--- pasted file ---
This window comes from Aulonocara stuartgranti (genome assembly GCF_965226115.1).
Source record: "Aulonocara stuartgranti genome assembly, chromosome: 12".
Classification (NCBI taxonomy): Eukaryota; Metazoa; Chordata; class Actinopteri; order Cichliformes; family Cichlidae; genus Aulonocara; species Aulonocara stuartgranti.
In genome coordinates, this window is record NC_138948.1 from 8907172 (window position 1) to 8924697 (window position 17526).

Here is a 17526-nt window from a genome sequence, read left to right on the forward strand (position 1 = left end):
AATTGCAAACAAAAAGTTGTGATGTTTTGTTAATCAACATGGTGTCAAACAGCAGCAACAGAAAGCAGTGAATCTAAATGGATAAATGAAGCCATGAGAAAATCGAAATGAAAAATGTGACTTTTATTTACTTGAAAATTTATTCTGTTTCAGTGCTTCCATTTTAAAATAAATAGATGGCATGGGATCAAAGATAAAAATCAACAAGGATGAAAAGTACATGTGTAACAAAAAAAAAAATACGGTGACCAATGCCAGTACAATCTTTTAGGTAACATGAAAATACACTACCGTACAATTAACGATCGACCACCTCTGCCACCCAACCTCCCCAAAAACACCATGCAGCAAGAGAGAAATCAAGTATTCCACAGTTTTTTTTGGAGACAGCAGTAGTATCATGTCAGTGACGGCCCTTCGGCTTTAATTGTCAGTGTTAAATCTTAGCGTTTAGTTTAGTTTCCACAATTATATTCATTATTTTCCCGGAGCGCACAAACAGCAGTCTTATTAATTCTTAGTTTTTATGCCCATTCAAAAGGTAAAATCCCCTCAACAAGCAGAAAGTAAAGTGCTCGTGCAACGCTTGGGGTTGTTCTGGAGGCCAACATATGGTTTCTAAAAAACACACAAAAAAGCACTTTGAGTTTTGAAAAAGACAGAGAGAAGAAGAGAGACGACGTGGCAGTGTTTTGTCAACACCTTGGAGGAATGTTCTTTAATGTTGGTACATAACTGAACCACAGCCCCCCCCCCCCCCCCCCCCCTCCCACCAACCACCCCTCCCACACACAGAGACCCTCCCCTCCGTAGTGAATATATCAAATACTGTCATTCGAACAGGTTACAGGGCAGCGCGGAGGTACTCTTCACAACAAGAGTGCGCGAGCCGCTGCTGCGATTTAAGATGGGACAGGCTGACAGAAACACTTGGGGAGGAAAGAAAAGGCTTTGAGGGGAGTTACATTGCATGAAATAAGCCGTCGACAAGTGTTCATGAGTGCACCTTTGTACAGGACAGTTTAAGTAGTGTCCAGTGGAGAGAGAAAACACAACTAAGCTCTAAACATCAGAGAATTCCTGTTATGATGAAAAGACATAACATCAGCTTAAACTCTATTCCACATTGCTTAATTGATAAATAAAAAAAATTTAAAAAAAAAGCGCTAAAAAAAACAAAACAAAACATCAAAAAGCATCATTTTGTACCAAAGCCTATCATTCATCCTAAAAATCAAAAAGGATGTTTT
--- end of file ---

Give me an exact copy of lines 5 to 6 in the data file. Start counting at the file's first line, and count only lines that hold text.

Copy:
Here is a 17526-nt window from a genome sequence, read left to right on the forward strand (position 1 = left end):
AATTGCAAACAAAAAGTTGTGATGTTTTGTTAATCAACATGGTGTCAAACAGCAGCAACAGAAAGCAGTGAATCTAAATGGATAAATGAAGCCATGAGAAAATCGAAATGAAAAATGTGACTTTTATTTACTTGAAAATTTATTCTGTTTCAGTGCTTCCATTTTAAAATAAATAGATGGCATGGGATCAAAGATAAAAATCAACAAGGATGAAAAGTACATGTGTAACAAAAAAAAAAATACGGTGACCAATGCCAGTACAATCTTTTAGGTAACATGAAAATACACTACCGTACAATTAACGATCGACCACCTCTGCCACCCAACCTCCCCAAAAACACCATGCAGCAAGAGAGAAATCAAGTATTCCACAGTTTTTTTTGGAGACAGCAGTAGTATCATGTCAGTGACGGCCCTTCGGCTTTAATTGTCAGTGTTAAATCTTAGCGTTTAGTTTAGTTTCCACAATTATATTCATTATTTTCCCGGAGCGCACAAACAGCAGTCTTATTAATTCTTAGTTTTTATGCCCATTCAAAAGGTAAAATCCCCTCAACAAGCAGAAAGTAAAGTGCTCGTGCAACGCTTGGGGTTGTTCTGGAGGCCAACATATGGTTTCTAAAAAACACACAAAAAAGCACTTTGAGTTTTGAAAAAGACAGAGAGAAGAAGAGAGACGACGTGGCAGTGTTTTGTCAACACCTTGGAGGAATGTTCTTTAATGTTGGTACATAACTGAACCACAGCCCCCCCCCCCCCCCCCCCCCTCCCACCAACCACCCCTCCCACACACAGAGACCCTCCCCTCCGTAGTGAATATATCAAATACTGTCATTCGAACAGGTTACAGGGCAGCGCGGAGGTACTCTTCACAACAAGAGTGCGCGAGCCGCTGCTGCGATTTAAGATGGGACAGGCTGACAGAAACACTTGGGGAGGAAAGAAAAGGCTTTGAGGGGAGTTACATTGCATGAAATAAGCCGTCGACAAGTGTTCATGAGTGCACCTTTGTACAGGACAGTTTAAGTAGTGTCCAGTGGAGAGAGAAAACACAACTAAGCTCTAAACATCAGAGAATTCCTGTTATGATGAAAAGACATAACATCAGCTTAAACTCTATTCCACATTGCTTAATTGATAAATAAAAAAAATTTAAAAAAAAAGCGCTAAAAAAAACAAAACAAAACATCAAAAAGCATCATTTTGTACCAAAGCCTATCATTCATCCTAAAAATCAAAAAGGATGTTTT